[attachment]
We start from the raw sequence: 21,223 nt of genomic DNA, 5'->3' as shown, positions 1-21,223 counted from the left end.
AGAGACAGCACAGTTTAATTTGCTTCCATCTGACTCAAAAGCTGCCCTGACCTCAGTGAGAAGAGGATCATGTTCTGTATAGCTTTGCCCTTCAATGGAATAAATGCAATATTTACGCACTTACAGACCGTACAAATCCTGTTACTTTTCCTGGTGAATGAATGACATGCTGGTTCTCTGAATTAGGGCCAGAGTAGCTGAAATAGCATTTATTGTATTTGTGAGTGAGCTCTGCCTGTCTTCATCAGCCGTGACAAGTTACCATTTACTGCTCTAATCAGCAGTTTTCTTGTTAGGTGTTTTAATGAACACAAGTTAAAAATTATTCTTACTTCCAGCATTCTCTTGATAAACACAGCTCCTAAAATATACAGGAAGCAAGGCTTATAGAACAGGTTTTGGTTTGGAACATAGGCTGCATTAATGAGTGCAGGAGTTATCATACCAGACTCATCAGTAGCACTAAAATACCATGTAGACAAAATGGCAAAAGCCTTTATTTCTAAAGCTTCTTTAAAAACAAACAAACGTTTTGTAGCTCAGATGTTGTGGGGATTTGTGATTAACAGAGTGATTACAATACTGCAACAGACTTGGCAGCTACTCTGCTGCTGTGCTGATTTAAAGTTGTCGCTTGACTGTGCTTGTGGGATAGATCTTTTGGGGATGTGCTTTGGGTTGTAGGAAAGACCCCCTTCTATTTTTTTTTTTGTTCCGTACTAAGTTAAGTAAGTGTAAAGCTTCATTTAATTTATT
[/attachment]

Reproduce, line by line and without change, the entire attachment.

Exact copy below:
We start from the raw sequence: 21,223 nt of genomic DNA, 5'->3' as shown, positions 1-21,223 counted from the left end.
AGAGACAGCACAGTTTAATTTGCTTCCATCTGACTCAAAAGCTGCCCTGACCTCAGTGAGAAGAGGATCATGTTCTGTATAGCTTTGCCCTTCAATGGAATAAATGCAATATTTACGCACTTACAGACCGTACAAATCCTGTTACTTTTCCTGGTGAATGAATGACATGCTGGTTCTCTGAATTAGGGCCAGAGTAGCTGAAATAGCATTTATTGTATTTGTGAGTGAGCTCTGCCTGTCTTCATCAGCCGTGACAAGTTACCATTTACTGCTCTAATCAGCAGTTTTCTTGTTAGGTGTTTTAATGAACACAAGTTAAAAATTATTCTTACTTCCAGCATTCTCTTGATAAACACAGCTCCTAAAATATACAGGAAGCAAGGCTTATAGAACAGGTTTTGGTTTGGAACATAGGCTGCATTAATGAGTGCAGGAGTTATCATACCAGACTCATCAGTAGCACTAAAATACCATGTAGACAAAATGGCAAAAGCCTTTATTTCTAAAGCTTCTTTAAAAACAAACAAACGTTTTGTAGCTCAGATGTTGTGGGGATTTGTGATTAACAGAGTGATTACAATACTGCAACAGACTTGGCAGCTACTCTGCTGCTGTGCTGATTTAAAGTTGTCGCTTGACTGTGCTTGTGGGATAGATCTTTTGGGGATGTGCTTTGGGTTGTAGGAAAGACCCCCTTCTATTTTTTTTTTTGTTCCGTACTAAGTTAAGTAAGTGTAAAGCTTCATTTAATTTATT